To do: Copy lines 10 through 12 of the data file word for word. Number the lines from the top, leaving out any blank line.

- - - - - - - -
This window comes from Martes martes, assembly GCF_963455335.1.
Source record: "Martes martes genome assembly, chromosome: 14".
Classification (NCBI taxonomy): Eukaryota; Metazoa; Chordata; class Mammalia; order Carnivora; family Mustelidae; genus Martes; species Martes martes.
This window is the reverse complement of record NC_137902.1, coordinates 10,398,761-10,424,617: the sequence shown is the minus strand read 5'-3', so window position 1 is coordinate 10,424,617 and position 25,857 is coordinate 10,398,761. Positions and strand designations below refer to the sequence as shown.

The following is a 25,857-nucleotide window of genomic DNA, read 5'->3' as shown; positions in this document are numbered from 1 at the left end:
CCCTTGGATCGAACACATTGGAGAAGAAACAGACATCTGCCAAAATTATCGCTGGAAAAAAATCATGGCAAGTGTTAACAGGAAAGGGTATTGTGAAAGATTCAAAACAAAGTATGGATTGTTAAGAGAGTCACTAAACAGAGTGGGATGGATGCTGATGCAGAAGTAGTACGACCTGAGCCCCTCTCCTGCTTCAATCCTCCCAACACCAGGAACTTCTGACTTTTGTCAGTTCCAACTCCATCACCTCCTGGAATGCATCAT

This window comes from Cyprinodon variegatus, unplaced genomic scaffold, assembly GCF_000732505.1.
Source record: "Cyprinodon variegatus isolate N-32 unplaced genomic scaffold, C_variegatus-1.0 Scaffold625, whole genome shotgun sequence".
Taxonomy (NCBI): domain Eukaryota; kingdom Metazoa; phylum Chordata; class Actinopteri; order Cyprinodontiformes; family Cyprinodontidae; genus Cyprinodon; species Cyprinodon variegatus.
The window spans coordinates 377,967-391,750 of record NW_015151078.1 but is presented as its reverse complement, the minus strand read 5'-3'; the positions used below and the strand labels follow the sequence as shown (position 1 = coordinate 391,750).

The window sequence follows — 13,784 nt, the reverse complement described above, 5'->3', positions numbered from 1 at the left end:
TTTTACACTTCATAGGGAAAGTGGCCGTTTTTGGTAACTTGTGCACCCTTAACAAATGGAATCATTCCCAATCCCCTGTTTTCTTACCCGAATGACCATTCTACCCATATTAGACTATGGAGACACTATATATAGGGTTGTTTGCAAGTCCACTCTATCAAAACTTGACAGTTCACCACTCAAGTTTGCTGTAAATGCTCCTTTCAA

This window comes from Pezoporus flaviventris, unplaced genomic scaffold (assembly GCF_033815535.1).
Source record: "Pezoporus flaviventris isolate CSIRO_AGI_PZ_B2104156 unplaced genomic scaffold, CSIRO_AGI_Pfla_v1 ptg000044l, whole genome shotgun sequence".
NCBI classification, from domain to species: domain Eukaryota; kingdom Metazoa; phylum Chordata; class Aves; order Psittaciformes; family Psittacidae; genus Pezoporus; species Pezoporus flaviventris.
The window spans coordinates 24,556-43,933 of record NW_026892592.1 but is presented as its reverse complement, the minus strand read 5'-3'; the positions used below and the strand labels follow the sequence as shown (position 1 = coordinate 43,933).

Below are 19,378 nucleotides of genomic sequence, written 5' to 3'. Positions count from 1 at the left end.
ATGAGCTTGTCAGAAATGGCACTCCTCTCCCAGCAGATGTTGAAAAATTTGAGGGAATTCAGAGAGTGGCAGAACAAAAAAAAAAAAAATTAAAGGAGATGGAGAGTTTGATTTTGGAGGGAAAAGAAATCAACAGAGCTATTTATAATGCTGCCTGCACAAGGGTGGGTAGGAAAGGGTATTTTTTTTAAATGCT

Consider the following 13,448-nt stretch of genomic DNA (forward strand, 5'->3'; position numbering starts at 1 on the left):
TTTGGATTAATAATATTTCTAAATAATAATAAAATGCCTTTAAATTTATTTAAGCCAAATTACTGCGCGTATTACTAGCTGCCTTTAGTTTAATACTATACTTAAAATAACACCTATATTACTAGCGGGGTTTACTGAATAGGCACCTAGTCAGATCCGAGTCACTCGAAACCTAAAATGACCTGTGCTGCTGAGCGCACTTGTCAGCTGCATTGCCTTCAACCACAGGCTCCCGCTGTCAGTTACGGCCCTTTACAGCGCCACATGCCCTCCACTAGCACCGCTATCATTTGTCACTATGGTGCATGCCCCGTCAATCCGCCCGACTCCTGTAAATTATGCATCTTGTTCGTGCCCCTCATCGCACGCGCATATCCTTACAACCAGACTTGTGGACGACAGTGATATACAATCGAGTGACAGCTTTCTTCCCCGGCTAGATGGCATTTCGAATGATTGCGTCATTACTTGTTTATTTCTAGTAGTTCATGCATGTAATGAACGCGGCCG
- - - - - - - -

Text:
The window spans coordinates 377,967-391,750 of record NW_015151078.1 but is presented as its reverse complement, the minus strand read 5'-3'; the positions used below and the strand labels follow the sequence as shown (position 1 = coordinate 391,750).

The window sequence follows — 13,784 nt, the reverse complement described above, 5'->3', positions numbered from 1 at the left end:
TTTTACACTTCATAGGGAAAGTGGCCGTTTTTGGTAACTTGTGCACCCTTAACAAATGGAATCATTCCCAATCCCCTGTTTTCTTACCCGAATGACCATTCTACCCATATTAGACTATGGAGACACTATATATAGGGTTGTTTGCAAGTCCACTCTATCAAAACTTGACAGTTCACCACTCAAGTTTGCTGTAAATGCTCCTTTCAA